Is it because it's perceived as mocking the black man? Is it because those originally in blackface were perpetuating racial stereotypes that aren't acceptable today? Or is it because in those days, blacks weren't allowed to perform, and the white man dressed up in this costume as a way to keep the black man in his place?

Of course, I'm one of those guys who thinks that somebody's intentions are the most important factor in whether people should be offended or not, but race is such an inflammatory issue that it's difficult to tell. I'm white, so I may not be able to understand by design. And it could be that people are okay with it as long as it's not a pitch-skin, huge wig, big red mouth kind of thing, like in the old minstrel shows.

After all, audiences laughed along when Robert Downey Jr. did his character in TROPIC THUNDER, and when Fred Armissen plays Barack Obama on "Saturday Night Live," nobody cries foul.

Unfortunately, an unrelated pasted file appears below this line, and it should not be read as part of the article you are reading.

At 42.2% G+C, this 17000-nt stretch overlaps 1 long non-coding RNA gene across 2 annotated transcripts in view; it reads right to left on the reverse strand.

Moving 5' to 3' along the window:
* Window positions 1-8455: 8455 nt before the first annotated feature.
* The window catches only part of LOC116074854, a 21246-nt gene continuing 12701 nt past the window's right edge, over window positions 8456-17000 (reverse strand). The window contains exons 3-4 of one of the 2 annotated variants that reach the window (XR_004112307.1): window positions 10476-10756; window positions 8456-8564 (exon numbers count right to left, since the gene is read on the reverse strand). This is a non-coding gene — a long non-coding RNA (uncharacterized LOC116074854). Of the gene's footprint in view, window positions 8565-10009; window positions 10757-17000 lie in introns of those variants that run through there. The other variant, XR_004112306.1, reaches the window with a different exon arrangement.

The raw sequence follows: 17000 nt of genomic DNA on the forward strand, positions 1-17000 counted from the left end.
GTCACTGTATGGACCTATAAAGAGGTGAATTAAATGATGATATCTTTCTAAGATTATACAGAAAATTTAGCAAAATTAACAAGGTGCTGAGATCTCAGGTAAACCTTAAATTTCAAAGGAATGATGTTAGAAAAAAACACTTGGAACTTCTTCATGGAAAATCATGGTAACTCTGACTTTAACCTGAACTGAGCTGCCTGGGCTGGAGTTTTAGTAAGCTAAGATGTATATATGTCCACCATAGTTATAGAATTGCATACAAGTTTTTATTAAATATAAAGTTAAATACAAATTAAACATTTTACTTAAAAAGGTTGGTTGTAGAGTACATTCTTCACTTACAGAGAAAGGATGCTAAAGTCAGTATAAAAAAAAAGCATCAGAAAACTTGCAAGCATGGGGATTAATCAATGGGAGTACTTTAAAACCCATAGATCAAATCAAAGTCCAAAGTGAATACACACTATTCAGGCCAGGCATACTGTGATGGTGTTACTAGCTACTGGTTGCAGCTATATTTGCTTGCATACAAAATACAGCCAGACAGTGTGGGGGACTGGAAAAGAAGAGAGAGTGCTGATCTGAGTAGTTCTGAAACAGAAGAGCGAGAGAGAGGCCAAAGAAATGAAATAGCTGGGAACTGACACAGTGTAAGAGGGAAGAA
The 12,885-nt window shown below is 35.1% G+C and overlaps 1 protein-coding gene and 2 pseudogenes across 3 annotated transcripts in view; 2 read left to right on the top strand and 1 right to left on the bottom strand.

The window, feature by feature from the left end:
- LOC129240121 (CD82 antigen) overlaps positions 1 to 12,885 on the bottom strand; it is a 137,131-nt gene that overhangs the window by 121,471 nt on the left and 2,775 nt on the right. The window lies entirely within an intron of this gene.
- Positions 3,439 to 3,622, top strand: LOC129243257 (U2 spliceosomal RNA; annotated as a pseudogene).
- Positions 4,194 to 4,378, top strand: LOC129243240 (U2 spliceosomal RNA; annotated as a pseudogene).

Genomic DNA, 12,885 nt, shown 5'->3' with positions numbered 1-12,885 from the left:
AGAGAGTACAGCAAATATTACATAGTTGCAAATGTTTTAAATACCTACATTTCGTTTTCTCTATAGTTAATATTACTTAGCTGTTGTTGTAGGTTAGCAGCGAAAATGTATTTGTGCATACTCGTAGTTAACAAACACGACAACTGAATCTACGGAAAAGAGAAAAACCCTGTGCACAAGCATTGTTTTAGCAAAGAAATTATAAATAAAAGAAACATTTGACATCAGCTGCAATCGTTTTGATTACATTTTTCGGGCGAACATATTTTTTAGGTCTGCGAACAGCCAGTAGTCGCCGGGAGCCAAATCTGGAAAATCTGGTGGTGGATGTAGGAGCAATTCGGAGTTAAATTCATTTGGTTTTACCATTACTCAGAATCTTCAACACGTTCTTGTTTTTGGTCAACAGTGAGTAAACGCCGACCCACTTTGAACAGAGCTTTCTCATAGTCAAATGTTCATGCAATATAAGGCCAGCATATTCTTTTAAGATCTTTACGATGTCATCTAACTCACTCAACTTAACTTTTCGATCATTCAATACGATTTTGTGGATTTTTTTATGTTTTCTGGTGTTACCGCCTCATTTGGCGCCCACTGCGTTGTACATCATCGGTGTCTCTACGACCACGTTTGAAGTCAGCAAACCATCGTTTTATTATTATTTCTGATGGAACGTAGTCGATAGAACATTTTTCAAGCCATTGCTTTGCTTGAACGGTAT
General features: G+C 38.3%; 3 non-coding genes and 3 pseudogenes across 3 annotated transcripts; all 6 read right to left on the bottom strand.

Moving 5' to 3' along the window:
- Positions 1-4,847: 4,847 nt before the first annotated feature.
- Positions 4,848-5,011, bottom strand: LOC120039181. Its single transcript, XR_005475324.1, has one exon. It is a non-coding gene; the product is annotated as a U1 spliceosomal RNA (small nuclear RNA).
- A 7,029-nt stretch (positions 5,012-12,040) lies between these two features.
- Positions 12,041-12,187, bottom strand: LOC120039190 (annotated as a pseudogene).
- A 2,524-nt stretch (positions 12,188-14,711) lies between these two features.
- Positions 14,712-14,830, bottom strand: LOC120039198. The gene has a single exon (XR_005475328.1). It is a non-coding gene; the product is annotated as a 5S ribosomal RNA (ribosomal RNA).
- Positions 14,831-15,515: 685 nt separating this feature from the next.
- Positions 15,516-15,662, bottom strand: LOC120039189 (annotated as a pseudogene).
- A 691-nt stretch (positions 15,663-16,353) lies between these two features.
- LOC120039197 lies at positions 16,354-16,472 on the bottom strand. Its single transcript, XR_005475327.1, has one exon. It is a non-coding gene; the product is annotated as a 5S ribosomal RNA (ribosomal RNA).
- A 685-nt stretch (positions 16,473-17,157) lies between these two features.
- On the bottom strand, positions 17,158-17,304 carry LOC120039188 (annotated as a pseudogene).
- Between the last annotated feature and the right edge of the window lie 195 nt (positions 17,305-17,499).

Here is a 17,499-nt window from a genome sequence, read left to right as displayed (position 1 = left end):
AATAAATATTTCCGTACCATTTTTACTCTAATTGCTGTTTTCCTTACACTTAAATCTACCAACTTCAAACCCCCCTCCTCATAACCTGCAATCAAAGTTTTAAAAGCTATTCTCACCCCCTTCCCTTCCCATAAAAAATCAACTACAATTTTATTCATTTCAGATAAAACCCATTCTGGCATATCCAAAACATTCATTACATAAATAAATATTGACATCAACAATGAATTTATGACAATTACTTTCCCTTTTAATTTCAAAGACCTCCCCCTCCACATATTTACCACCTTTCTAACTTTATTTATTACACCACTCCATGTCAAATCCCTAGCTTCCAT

And when this performer came out last night and started up her song, I expected to hear howls of outrage, or at least snickers of "That ain't cool, man." But there was nothing. People seemed to be into it.

So maybe the problem is mine. Maybe I got offended on somebody else's behalf, that thing I complain about other people doing all the time, with a clenched jaw and fists of both hands. Say it with me, folks: I've become what I most despise.

Rish "Greenface" Outfield

Tuesday, December 07, 2010

Stupid Thing of the Week

I've been participating in a karaoke competition the last couple of weeks, singing my lil heart out and (somehow) moving on to the next round. I haven't really felt the need to talk about it in my blog, since it doesn't seem to be the sort of thing people would find interesting.

But yesterday, somebody thought it would be cool to perform a Whitney Houston song . . . in blackface.

Yeah.

Tuesday, November 30, 2010

Impressive, Most Impressive

THE EMPIRE STRIKES BACK is the best of the STAR WARS movies. It also made the least amount of money, but that matters not.

The director of EMPIRE, Irvin Kershner, died this week at the age of eighty-seven. He had lung cancer.I went to a convention earlier this year where Kersh was supposed to appear. But he was too ill, and had been hospitalized, in fact, but recorded a greeting for the audience. It seemed pretty apparent he wouldn't be around much longer.

But EMPIRE will be.